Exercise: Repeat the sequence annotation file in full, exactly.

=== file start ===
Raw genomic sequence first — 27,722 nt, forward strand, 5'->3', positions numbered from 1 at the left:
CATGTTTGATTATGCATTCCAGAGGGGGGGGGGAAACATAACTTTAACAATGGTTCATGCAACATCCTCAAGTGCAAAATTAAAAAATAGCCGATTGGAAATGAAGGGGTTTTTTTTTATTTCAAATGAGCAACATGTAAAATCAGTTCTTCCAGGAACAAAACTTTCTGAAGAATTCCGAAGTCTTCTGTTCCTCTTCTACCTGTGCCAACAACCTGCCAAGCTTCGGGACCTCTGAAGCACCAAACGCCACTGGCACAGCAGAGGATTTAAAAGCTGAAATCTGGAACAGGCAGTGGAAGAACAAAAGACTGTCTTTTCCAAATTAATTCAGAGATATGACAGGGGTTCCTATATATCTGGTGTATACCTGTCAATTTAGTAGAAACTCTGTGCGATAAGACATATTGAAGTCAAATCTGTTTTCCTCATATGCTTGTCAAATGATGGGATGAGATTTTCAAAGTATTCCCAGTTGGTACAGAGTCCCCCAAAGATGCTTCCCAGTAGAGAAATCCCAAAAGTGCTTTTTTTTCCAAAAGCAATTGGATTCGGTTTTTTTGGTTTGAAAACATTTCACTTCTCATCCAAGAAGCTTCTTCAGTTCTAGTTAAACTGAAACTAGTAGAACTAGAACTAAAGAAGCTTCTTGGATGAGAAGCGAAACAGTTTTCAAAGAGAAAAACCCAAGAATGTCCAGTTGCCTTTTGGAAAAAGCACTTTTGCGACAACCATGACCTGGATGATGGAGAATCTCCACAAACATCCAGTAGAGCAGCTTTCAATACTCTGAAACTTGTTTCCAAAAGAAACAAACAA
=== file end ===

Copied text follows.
Raw genomic sequence first — 27,722 nt, forward strand, 5'->3', positions numbered from 1 at the left:
CATGTTTGATTATGCATTCCAGAGGGGGGGGGGAAACATAACTTTAACAATGGTTCATGCAACATCCTCAAGTGCAAAATTAAAAAATAGCCGATTGGAAATGAAGGGGTTTTTTTTTATTTCAAATGAGCAACATGTAAAATCAGTTCTTCCAGGAACAAAACTTTCTGAAGAATTCCGAAGTCTTCTGTTCCTCTTCTACCTGTGCCAACAACCTGCCAAGCTTCGGGACCTCTGAAGCACCAAACGCCACTGGCACAGCAGAGGATTTAAAAGCTGAAATCTGGAACAGGCAGTGGAAGAACAAAAGACTGTCTTTTCCAAATTAATTCAGAGATATGACAGGGGTTCCTATATATCTGGTGTATACCTGTCAATTTAGTAGAAACTCTGTGCGATAAGACATATTGAAGTCAAATCTGTTTTCCTCATATGCTTGTCAAATGATGGGATGAGATTTTCAAAGTATTCCCAGTTGGTACAGAGTCCCCCAAAGATGCTTCCCAGTAGAGAAATCCCAAAAGTGCTTTTTTTTCCAAAAGCAATTGGATTCGGTTTTTTTGGTTTGAAAACATTTCACTTCTCATCCAAGAAGCTTCTTCAGTTCTAGTTAAACTGAAACTAGTAGAACTAGAACTAAAGAAGCTTCTTGGATGAGAAGCGAAACAGTTTTCAAAGAGAAAAACCCAAGAATGTCCAGTTGCCTTTTGGAAAAAGCACTTTTGCGACAACCATGACCTGGATGATGGAGAATCTCCACAAACATCCAGTAGAGCAGCTTTCAATACTCTGAAACTTGTTTCCAAAAGAAACAAACAA